can you go into that a bit more?
  • andrewk
    2.1k
    Do we have writers like Homer, Shakespeare or Doestoevsky?Brett
    JM Coetzee immediately springs to mind. He's still alive and writing.
    And John Steinbeck, going back a few decades. The Grapes of Wrath changed my life.
    Nick Hornby is not as deep as Coetzee, but I think he matches with Shakespeare, and is still writing.
    Vikram Seth is another. I found An Equal Music profound, beautiful, moving and insightful.
    Kazuo Ishiguro (Remains of the Day, An artist of the floating world)
    David Mitchell (not the funny one) - Cloud Atlas and number9dream

    I am currently reading Le Liseur du 6h27, a short but moving and perplexing book. Apparently it was a bestseller in France, which says something about the French, as it is much too perplexing and strange to ever be popular in the Anglophone world. I have noticed there's a lot more reading on trains in France than where I live.

    I find the authors above to have significantly greater moral depth than Shakespeare or Homer, who were primarily entertainers rather than artists. Dostoevsky is a different kettle of fish.
    I would put JK Rowling on a par with Shakespeare, for her inventiveness, clever use of language, mixture of drama and comedy, and the strong memorability of the characters she creates.

    And, picking up the Death of a Salesman ref - Arthur Miller. I believe that play plus The Crucible to be amongst the greatest plays ever written.
  • andrewk
    2.1k
    that art, primarily writing, explains [morality]: Homer, Shakespeare, Doestoevsky.Brett
    This doesn't sit well with the notion that morality is objective, because Dostoevsky's morality - which is essentially deontological and divine-command-based - is a thousand miles from that of Homer, which is that of an honour society where bravery meant everything and compassion nothing. And neither of them would agree with the secular, compassion-based morality that we see in Steinbeck, and that imbues most of Western culture, when it can be bothered to be moral.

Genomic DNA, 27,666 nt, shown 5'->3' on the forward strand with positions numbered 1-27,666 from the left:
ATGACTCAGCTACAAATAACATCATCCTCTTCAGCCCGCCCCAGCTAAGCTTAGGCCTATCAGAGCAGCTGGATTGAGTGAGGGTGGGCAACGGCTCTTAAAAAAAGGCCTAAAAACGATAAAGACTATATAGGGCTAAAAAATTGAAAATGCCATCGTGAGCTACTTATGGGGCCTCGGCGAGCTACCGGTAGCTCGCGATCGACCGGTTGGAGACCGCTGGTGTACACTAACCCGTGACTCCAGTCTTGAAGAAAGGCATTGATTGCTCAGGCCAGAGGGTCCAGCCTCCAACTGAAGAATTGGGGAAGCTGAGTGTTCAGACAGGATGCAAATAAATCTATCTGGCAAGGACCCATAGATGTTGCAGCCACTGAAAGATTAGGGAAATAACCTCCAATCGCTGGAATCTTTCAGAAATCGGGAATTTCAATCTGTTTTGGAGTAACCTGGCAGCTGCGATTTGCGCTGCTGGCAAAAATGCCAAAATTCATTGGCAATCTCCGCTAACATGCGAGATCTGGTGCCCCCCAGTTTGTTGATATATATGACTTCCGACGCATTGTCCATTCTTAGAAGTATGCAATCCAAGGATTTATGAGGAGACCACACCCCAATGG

• unenlightened
    3.8k
    can you go into that a bit more?Brett

    I can say more words... Those ones were stolen and adapted from...

    Some people think football is a matter of life and death. I don't like that attitude. I can assure them it is much more serious than that. — Bill Shankly

    Science merely reflects the world, and reaches its zenith in truth and utility. But Art does much more, and it can be seen in cave paintings, and modern works mentioned by others. It operates by invocation, calling into being. It makes possible what was impossible, thinkable what was unthinkable, moral what was immoral and vice versa.
  • Terrapin Station
    11.6k
    As someone who loves "art for art's sake," I'm not at all fond of people more or less demanding that the arts (at least if they're to be good, worthwhile, etc.) serve some other function, whether moral, political, practical, illustrative, etc. And I also strongly dislike what I call the "realism fetish."

    I like music, for example, because I like the art of sound. I'm attracted to certain combinations of melody, harmony, counterpoint, rhythm, timbre, phrasing, etc. That's what moves me with music.

    I like paintings because I like certain combinations of forms and colors and textures, etc.

    Not that I dislike representationalism in the arts, but with that, I like fantasy, "fancy," etc. Show me what you can imagine, for its own sake.
  • Metaphysician Undercover
    5.9k
    I guess I’m trying to focus on two things:

    a: that morality exists as an objective set of guides on our behaviour (I await the howls).

    b: that art, primarily writing, explains it: Homer, Shakespeare, Doestoevsky.
    Brett

    I do not think it is correct to say that art explains morality. That's why Plato worked to build a separation between philosophy and art. Art may express different forms of morality, but philosophy explains morality. There is a metaphysical distinction between "beauty" and "good", although these two get tied up with each other as the inspiration for philosophy. If we seek what Is "good", we find that each particular good, is only objectified in relation to a further end. What makes it "good", is that it is useful for some further purpose. On the other hand, "beauty" (and this is what art gives us), is sought simply for the sake of itself. This places "beauty" as the thing with highest value (sought for the sake of itself), necessarily higher than ethical goods (which are sought for the sake of something else). Plato seems to have been perplexed by this, especially since pleasure gets placed in the category of "beauty", as sought for the sake of itself. Thinking that "good" ought to be higher than "beauty" he sought the philosophical principles to reverse that hierarchy.